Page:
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Ray Trievel

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Primary Appointment: Biological Chemistry Dept
Other PIBS Depts.: Biophysics
PubMed Name: Trievel RC
Department Website

  Protein covalent modifications play a pivotal role in orchestrating a myriad of cellular functions. Our laboratory is interested in understanding the mechanisms by which protein modifications within the nucleus impact transcription and other genomic processes. Histones are the major scaffolding proteins that organize genomic DNA into a nucleoprotein complex termed chromatin and are subject to an array of modifications that includes acetylation, methylation, phosphorylation, sumoylation, and ubiquitination. Transcription factors and protein subunits comprising the basal transcription machinery undergo analogous modifications that control their functions. These modifications act either individually or combinatorially to regulate transcription, DNA repair, replication, recombination, and other genomic processes and are believed to represent a heritable epigenetic code that governs cell identity and fate. Aberrant modification patterns have been linked to cancer and other diseases, underscoring the fundamental importance of these pathways in governing faithful gene expression.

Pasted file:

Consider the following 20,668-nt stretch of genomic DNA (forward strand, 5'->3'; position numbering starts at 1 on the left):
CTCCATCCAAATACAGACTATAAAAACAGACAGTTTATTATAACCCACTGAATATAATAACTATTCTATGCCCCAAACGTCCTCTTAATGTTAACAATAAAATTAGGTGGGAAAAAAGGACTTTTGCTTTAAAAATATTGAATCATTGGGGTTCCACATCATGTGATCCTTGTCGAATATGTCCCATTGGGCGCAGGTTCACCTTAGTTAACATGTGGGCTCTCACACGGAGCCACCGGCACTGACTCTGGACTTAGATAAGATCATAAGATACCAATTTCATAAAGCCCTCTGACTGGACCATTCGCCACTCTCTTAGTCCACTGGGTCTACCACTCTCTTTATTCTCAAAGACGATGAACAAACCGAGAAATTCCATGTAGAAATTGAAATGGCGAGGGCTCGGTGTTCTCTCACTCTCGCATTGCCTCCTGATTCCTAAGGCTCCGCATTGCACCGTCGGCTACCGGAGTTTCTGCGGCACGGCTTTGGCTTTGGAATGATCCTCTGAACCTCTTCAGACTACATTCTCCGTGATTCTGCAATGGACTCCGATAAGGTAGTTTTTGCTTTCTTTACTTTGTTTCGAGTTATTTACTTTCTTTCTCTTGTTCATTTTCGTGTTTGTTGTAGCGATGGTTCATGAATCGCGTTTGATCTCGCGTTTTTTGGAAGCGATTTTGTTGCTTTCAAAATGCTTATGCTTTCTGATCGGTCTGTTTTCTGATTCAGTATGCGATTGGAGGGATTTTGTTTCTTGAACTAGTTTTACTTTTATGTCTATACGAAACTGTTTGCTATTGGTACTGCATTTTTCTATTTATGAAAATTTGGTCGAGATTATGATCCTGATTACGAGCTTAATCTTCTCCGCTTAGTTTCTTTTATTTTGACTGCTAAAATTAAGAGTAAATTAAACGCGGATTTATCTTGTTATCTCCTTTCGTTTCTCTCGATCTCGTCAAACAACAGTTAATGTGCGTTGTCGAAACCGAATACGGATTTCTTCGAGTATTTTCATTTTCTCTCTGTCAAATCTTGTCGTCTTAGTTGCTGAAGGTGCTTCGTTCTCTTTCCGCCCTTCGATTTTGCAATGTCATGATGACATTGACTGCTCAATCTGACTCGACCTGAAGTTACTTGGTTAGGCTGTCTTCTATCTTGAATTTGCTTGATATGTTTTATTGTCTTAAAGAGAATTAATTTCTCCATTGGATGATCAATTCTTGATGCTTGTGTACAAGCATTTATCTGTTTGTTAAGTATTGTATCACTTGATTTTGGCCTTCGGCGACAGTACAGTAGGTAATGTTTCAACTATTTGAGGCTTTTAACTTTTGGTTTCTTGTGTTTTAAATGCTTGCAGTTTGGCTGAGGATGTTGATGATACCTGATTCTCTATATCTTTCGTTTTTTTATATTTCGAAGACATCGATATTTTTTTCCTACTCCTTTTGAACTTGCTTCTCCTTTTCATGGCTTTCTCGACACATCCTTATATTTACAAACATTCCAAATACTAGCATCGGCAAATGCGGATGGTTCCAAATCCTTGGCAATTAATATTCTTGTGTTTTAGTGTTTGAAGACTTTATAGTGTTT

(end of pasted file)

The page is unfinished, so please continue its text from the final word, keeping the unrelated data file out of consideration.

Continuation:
Our primary research goals are to elucidate the molecular mechanisms of enzymes that catalyze chromatin modifications and the specificities of effector proteins that recognize these modifications to transduce the information encoded by these marks. In addition, we are developing biochemical assays and other reagents to facilitate high throughput screening of small molecule inhibitors against chromatin modifying enzymes. Together, these efforts will yield new insights into the biological mechanisms underlying chromatin modifications and will furnish a framework for developing novel therapeutics designed to treat cancer and other modification-linked diseases.